A federal judge struck down a Mississippi ban on abortions after 15 weeks, one of the most restrictive abortion laws in the country, ruling Tuesday that the ban “unequivocally” infringes on the due-process rights of women.
At one point, he said the Mississippi legislature’s “professed interest in ‘women’s health’ is pure gaslighting.”
“The State chose to pass a law it knew was unconstitutional to endorse a decades-long campaign, fueled by national interest groups, to ask the Supreme Court to overturn Roe v. Wade,” Reeves wrote in his ruling. “With the recent changes in the membership of the Supreme Court, it may be that the State believes divine providence covered the Capitol when it passed this legislation. Time will tell.”
The state attorney general’s office had not issued any statements in response to the ruling. But Knox Graham, a spokesman for Mississippi Gov. Phil Bryant (R), said in a statement Wednesday that the governor “fully supports the defense of this law moving forward.”
“Gov. Bryant has been committed to making Mississippi the safest place in America for an unborn child since taking office and is disappointed in Tuesday’s ruling against a law that protects both mother and child,” the statement read.
The state enacted the ban in March, prohibiting abortion after 15 weeks except for in the case of a medical emergency or “a severe fetal abnormality.”
In response, Mississippi’s sole abortion provider, the Jackson Women’s Health Organization, immediately sued the state, asking for a temporary restraining order against the ban. The clinic would generally provide at least one abortion per week after 14 weeks and six days, according to the ruling. Reeves, who was appointed to the bench by President Barack Obama, temporarily halted enforcement of the ban in March and issued a permanent injunction Tuesday.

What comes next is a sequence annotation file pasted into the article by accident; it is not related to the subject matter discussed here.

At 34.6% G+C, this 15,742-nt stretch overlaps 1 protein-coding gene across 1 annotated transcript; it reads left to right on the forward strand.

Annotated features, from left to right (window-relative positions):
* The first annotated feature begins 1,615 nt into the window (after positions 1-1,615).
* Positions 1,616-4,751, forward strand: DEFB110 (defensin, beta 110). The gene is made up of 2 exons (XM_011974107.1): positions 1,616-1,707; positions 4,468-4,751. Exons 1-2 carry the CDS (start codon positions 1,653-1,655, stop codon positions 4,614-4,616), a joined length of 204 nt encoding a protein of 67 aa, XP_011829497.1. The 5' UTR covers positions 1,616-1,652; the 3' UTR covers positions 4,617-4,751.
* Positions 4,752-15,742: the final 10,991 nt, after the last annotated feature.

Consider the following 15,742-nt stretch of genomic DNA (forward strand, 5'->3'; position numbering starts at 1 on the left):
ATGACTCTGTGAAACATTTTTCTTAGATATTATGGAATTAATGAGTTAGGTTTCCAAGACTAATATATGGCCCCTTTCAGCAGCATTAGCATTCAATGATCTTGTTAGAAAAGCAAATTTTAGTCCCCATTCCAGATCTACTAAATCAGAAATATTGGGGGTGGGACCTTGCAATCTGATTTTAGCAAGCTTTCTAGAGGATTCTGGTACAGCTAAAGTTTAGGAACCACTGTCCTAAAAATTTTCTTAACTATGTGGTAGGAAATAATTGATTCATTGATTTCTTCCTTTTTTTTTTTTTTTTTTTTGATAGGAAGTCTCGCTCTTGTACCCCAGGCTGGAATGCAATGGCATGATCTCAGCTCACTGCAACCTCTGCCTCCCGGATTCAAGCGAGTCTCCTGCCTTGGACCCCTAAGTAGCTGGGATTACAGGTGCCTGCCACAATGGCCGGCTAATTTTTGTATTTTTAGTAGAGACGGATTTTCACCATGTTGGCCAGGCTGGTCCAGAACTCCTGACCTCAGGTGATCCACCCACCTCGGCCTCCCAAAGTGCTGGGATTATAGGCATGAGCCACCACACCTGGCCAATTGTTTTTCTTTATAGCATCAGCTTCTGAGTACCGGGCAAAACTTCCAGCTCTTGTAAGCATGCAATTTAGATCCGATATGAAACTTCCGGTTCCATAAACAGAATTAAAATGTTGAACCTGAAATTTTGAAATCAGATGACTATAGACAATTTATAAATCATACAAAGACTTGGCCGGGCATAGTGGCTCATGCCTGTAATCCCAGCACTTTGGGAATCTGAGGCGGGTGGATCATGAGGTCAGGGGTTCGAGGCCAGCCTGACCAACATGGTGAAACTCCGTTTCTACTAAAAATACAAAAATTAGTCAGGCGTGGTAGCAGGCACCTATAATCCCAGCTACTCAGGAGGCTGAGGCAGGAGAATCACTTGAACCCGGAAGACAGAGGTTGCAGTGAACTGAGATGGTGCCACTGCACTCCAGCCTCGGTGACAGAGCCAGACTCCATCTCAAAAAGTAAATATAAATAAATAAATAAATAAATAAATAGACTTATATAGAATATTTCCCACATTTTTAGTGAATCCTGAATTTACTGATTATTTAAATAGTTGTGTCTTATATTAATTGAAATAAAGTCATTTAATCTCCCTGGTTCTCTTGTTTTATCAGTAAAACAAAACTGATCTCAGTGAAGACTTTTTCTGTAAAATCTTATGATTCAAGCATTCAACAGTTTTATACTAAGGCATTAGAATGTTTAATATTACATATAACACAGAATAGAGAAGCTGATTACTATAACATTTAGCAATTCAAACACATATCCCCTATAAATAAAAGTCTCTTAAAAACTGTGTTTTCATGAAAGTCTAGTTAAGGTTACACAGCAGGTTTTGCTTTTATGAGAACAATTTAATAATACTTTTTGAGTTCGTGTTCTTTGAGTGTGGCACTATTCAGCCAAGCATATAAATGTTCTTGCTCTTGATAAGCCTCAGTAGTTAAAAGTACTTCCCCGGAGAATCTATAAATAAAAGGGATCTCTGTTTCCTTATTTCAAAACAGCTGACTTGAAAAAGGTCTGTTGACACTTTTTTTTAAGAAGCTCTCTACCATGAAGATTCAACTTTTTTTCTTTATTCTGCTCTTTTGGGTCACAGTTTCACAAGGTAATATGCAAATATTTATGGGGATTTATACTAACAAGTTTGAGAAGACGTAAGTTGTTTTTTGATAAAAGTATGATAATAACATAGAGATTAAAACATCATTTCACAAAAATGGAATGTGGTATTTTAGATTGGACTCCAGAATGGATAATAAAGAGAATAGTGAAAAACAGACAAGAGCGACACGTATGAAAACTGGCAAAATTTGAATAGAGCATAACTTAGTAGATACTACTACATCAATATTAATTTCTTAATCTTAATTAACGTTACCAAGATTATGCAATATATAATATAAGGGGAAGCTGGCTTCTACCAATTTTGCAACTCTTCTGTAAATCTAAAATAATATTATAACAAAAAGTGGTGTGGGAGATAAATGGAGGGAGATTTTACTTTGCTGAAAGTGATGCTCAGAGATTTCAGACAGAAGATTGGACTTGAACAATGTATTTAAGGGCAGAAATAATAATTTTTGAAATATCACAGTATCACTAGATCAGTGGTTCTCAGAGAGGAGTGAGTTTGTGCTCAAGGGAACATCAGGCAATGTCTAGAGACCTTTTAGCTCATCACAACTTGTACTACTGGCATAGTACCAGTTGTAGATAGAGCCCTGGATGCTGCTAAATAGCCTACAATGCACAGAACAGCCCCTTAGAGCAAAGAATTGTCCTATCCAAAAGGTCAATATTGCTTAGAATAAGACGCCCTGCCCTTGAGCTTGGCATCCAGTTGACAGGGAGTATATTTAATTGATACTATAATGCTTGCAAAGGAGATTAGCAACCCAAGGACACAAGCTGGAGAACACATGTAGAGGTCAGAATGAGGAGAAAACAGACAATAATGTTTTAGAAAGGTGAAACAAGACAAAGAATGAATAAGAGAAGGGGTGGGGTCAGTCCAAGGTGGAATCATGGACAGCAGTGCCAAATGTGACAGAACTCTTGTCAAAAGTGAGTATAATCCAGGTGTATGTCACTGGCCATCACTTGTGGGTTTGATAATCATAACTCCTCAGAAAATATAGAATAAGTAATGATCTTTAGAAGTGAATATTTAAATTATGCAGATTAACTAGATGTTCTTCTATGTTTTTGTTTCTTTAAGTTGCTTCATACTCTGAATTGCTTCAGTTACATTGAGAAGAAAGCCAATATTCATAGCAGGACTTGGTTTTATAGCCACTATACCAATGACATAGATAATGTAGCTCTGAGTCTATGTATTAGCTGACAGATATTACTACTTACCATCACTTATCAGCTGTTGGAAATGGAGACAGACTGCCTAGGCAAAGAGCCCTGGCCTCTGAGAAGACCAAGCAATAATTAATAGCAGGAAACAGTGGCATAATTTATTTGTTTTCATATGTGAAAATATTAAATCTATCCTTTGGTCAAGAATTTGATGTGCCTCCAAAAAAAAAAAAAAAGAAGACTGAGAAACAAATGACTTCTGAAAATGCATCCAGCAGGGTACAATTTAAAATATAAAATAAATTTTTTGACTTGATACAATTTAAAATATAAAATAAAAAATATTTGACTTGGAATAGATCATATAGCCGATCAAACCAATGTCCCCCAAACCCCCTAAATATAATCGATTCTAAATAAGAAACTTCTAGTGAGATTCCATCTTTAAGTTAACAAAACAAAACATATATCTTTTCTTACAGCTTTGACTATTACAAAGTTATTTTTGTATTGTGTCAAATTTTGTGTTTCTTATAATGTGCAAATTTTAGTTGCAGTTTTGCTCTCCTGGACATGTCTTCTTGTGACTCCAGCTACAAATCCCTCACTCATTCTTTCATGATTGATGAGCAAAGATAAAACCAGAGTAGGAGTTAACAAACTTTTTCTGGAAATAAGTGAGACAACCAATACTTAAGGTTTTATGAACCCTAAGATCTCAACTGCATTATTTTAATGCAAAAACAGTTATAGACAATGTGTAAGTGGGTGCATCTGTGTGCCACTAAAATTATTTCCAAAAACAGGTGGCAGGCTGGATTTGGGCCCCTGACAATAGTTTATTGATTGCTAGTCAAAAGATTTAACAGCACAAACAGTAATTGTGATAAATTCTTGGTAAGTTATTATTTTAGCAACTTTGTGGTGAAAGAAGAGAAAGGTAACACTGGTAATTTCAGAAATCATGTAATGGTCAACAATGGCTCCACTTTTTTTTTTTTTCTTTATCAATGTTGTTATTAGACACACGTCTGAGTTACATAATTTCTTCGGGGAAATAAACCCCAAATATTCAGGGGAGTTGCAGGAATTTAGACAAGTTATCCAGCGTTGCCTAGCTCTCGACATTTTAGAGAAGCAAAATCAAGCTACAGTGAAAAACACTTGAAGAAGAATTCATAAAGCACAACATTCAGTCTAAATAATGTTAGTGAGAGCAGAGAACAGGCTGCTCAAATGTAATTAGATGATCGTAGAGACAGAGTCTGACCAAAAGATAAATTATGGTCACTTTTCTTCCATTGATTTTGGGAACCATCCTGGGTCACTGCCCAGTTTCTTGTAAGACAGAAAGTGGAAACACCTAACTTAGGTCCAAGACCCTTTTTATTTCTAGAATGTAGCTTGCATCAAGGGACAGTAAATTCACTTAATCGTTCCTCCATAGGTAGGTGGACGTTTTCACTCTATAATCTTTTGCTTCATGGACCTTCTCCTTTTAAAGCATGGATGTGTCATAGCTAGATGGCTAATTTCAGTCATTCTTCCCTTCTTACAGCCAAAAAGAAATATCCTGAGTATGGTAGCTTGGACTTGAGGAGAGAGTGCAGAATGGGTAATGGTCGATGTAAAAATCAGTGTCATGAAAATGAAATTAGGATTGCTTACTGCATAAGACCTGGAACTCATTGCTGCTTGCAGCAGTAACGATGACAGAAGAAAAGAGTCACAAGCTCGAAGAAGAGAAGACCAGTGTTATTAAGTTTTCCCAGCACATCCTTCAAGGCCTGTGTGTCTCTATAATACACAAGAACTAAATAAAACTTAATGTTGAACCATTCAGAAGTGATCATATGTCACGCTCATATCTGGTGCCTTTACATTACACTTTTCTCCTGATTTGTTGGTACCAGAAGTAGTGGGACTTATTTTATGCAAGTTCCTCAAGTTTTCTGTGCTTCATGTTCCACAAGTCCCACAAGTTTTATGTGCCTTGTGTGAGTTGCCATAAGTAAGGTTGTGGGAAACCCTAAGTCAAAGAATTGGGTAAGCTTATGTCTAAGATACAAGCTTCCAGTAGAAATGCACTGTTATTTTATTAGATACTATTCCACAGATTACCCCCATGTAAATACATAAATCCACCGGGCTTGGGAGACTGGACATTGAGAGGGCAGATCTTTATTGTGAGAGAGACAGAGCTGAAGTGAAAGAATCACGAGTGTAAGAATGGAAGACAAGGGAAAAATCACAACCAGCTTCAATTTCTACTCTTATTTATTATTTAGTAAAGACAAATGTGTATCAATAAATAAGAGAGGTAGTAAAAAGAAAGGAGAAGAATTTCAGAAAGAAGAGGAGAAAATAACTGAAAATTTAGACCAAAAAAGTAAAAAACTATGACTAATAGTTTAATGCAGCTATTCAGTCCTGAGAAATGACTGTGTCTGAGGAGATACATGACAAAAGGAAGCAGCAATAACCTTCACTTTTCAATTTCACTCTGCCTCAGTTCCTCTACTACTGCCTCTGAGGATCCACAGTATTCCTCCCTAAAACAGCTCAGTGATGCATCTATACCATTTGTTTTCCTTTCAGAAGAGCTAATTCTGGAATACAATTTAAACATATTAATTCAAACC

The federal judge said the case hinged on the question of whether the 15-week mark of a pregnancy is before or after viability. He cited medical consensus that viability typically begins between 23 and 24 weeks and said there is “no legitimate state interest strong enough, before viability, to justify a ban on abortions.”
Mississippi is one of several states that already have a “trigger law” in place that would ban abortions if Roe v. Wade were to be overturned. Reeves expressed frustration that the state pursued the law after seeing numerous other states unsuccessfully litigate similar bans in court. The state, Reeves added, “is aware that this type of litigation costs the taxpayers a tremendous amount of money.”
In his conclusion, Reeves wrote about how he, as a man, could not imagine “the anxiety and turmoil” a woman might endure when deciding whether to get an abortion.
“The fact that men, myself included, are determining how women may choose to manage their reproductive health is a sad irony not lost on the Court,” Reeves wrote.
The judge’s ruling also blocks a similar 15-week ban passed in Louisiana this year, contingent on the outcome of the Mississippi law. The Louisiana law would have taken effect only if the federal court had upheld the Mississippi ban. The two laws would have marked the earliest abortion bans in the country.
When Bryant signed the bill into law in March, he said the state would be “saving more of the unborn than any state in America.”
In a news conference last week, Bryant stood alongside Republican Senate candidate Cindy Hyde-Smith and defended her amid widespread criticism over a joke she made about “public hanging.” Bryant began the news conference by suggesting that black women were participating in “the genocide of 20 million African American children” through legal abortions.
Supporters of abortion rights, such as the Center for Reproductive Rights, which sued on behalf of the Mississippi abortion clinic, celebrated Tuesday’s ruling as a victory for women in the state.
“Today’s decision should be a wake-up call for state lawmakers who are continuously trying to chip away at abortion access,” Nancy Northup, president and CEO of the Center for Reproductive Rights, said in a statement. “Such bans will not stand in a court of law.”